Laodicea lacked its own water supply in the summer, and so, accompanied by the daily grumbling of the residents, their imported water arrived in a tepid and impure state by a long viaduct. The reproof of lukewarmness would have pierced the Laodicean Christians — lukewarm to them meant disgusting.
In first-century Asia Minor, cold water benefited those who drank it as did hot water, but lukewarm water, particularly the tepid and polluted water of Laodicea, nauseated those who drank it. In like manner, the Laodicean church was sickening both their community and the Lord. The Lord’s reproof in this passage reveals what history confirms: the Laodicean mindset was one of self-sufficiency. They were like the Deists who would come much later but in the same spirit, teaching that “God helps them who help themselves.” By its attitude and lifestyle, the Laodicean church was communicating the very opposite of the gospel, namely that a person did not really need Christ but only needed to apply himself with drive and ambition. The Lord’s desire for the Laodicean church was that it would demonstrate a life of dependency and faith that benefited rather than spiritually poisoned its community.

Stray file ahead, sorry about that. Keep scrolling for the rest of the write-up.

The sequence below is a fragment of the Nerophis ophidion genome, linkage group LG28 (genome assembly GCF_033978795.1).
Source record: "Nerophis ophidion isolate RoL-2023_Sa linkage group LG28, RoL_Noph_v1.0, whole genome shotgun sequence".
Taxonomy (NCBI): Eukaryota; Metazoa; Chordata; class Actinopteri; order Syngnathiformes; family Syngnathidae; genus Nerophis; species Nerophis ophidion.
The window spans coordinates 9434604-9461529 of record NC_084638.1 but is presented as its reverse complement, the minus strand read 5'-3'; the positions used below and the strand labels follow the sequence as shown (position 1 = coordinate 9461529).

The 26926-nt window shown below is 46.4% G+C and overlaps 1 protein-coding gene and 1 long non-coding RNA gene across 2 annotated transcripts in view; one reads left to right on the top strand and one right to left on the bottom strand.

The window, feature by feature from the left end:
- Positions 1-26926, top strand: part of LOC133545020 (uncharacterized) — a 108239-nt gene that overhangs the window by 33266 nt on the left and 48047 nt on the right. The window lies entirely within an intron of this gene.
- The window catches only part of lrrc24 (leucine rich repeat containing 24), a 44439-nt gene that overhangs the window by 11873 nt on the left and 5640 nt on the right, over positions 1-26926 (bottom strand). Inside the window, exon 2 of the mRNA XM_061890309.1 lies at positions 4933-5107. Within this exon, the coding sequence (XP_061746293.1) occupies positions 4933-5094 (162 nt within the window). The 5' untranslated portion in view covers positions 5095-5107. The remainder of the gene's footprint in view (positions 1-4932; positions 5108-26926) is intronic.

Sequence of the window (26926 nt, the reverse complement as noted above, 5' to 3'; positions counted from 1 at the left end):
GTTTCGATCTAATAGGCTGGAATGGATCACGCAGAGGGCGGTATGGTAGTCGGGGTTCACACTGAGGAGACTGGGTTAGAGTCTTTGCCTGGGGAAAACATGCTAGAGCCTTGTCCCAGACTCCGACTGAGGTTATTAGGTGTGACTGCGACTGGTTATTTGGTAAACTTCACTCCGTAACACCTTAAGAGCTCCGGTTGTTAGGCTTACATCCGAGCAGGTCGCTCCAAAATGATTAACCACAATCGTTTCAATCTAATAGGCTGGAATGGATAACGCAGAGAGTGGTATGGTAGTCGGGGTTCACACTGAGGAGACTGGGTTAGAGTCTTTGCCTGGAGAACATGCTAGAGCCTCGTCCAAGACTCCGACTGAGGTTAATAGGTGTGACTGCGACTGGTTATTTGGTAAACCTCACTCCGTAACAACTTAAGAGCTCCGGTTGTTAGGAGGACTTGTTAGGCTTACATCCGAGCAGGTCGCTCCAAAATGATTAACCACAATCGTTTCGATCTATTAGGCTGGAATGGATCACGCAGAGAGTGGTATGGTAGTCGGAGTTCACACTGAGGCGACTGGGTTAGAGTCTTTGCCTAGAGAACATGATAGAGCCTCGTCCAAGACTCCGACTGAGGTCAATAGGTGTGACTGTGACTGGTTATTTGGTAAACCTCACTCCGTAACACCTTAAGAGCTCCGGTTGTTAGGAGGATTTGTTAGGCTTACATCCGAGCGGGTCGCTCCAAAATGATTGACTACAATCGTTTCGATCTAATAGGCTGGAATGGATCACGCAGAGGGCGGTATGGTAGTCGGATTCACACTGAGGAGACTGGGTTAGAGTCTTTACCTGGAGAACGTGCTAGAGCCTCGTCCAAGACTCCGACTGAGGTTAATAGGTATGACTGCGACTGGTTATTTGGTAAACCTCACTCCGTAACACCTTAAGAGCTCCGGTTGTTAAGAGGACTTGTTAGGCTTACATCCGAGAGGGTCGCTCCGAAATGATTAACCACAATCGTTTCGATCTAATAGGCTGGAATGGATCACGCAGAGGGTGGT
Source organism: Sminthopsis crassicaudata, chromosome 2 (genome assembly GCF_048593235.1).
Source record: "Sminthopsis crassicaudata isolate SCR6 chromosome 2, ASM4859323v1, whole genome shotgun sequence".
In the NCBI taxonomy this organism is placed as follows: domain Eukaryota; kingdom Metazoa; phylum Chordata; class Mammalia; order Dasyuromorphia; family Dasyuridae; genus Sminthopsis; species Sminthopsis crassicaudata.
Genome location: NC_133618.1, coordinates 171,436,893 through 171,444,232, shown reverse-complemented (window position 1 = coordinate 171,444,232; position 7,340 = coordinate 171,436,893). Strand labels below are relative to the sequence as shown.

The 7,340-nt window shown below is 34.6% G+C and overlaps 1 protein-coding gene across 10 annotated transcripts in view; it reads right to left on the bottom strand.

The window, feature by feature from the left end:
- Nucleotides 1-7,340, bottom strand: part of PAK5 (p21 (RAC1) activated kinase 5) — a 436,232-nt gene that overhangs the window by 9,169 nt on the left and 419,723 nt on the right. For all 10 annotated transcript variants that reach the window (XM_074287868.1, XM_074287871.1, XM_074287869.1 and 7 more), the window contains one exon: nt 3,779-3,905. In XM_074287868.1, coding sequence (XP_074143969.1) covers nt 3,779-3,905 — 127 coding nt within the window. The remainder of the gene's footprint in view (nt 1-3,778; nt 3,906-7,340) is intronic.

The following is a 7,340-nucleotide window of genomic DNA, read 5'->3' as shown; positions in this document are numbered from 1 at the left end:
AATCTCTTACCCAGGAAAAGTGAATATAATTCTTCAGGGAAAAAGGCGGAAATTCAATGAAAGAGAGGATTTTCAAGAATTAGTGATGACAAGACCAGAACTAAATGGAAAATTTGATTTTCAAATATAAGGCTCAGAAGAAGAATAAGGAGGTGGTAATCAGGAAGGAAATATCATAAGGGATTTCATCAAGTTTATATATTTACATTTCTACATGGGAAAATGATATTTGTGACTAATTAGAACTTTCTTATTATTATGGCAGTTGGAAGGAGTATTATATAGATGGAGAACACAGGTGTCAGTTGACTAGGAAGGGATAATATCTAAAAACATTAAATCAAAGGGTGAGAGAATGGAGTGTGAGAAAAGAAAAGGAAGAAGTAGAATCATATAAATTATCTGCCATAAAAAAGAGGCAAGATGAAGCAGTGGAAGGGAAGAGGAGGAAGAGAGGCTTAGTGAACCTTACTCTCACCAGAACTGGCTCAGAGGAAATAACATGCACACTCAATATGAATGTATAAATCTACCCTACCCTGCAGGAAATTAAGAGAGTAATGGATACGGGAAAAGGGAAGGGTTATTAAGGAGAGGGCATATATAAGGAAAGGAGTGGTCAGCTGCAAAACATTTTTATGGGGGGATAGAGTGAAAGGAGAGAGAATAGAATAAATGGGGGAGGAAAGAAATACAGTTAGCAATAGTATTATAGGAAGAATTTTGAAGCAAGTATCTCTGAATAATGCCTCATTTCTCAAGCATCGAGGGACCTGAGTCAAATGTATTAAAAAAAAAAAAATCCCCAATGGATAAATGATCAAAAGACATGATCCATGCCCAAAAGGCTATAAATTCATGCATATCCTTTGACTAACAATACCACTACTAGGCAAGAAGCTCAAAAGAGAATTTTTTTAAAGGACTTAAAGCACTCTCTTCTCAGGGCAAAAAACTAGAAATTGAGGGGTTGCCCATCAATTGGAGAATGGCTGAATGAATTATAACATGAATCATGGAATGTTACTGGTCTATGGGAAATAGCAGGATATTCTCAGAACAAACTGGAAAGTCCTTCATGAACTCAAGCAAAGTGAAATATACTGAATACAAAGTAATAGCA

Which brings us to an interesting question about the Lord’s threat to vomit the Laodicean congregation “out of my mouth”: why is the church (metaphorically) in the Lord’s mouth? Because it is the vehicle of His word in the community. Just like the Corinthians, the Laodiceans were “a letter from Christ” … “known and read by everybody” (2Co 3.2,3). The letter must be faithful to its author, or it must be disavowed.
For a fuller discussion of Rev 3.15,16, please see the Timothy Ministries commentary on the Book of Revelation.